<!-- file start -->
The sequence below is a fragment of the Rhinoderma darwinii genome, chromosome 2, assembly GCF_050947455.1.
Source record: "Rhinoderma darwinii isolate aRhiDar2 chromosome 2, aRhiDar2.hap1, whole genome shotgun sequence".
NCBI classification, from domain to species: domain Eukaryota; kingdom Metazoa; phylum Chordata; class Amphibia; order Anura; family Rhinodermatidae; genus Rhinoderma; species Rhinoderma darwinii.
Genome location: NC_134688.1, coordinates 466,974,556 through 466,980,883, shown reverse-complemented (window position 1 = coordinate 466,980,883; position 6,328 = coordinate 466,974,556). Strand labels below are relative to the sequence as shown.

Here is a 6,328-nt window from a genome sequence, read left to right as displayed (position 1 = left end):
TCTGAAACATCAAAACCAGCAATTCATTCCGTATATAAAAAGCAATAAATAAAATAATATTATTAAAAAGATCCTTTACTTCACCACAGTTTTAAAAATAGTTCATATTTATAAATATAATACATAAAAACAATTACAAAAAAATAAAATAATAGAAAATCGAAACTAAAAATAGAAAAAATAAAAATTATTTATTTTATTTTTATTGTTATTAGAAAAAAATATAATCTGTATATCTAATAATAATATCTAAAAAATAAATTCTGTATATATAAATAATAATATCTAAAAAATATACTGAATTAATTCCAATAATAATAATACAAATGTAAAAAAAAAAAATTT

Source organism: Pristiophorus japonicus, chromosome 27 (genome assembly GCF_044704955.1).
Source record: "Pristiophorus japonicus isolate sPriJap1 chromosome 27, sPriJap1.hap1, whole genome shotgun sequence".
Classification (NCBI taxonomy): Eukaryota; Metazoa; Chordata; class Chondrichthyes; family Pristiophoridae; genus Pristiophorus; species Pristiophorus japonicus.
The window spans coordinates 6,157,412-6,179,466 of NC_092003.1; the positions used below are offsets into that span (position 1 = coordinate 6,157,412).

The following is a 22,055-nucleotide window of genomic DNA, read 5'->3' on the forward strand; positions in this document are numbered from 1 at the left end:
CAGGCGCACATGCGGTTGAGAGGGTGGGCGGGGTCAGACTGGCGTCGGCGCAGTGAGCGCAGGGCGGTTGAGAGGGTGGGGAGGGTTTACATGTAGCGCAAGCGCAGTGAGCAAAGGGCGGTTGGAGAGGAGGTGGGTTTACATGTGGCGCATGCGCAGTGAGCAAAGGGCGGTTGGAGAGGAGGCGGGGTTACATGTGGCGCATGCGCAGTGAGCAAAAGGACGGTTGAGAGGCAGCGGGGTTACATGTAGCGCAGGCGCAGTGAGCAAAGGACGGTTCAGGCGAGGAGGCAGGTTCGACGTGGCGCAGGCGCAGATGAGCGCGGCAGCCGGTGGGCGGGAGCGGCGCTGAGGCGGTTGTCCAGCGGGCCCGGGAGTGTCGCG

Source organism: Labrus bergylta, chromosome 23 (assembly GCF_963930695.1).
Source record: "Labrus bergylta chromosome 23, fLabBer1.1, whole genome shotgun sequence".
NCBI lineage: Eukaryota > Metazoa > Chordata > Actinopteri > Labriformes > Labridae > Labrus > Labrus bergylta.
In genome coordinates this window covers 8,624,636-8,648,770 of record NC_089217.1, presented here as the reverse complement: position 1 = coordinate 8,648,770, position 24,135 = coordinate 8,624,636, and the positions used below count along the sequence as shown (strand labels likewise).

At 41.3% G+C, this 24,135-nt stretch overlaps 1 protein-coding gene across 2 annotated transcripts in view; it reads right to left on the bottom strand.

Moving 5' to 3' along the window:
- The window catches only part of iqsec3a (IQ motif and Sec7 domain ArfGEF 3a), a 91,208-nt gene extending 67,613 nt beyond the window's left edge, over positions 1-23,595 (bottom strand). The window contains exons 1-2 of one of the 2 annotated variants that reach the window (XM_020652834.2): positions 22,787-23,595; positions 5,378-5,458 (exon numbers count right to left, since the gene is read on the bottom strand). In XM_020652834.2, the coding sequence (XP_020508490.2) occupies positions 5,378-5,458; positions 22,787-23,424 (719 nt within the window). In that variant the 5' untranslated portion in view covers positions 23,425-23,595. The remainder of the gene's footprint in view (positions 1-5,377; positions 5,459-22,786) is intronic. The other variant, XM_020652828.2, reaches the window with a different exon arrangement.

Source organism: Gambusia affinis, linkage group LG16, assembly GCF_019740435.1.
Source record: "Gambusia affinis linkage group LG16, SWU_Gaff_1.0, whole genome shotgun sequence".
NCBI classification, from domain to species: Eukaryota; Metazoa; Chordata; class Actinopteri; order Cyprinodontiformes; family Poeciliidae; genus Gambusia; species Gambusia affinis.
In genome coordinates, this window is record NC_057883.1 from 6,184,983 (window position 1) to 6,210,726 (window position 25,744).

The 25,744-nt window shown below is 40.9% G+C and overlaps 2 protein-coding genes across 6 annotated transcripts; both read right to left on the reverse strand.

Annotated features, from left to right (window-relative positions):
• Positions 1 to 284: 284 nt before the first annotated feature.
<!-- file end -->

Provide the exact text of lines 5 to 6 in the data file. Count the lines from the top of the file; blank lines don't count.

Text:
Here is a 6,328-nt window from a genome sequence, read left to right as displayed (position 1 = left end):
TCTGAAACATCAAAACCAGCAATTCATTCCGTATATAAAAAGCAATAAATAAAATAATATTATTAAAAAGATCCTTTACTTCACCACAGTTTTAAAAATAGTTCATATTTATAAATATAATACATAAAAACAATTACAAAAAAATAAAATAATAGAAAATCGAAACTAAAAATAGAAAAAATAAAAATTATTTATTTTATTTTTATTGTTATTAGAAAAAAATATAATCTGTATATCTAATAATAATATCTAAAAAATAAATTCTGTATATATAAATAATAATATCTAAAAAATATACTGAATTAATTCCAATAATAATAATACAAATGTAAAAAAAAAAAATTT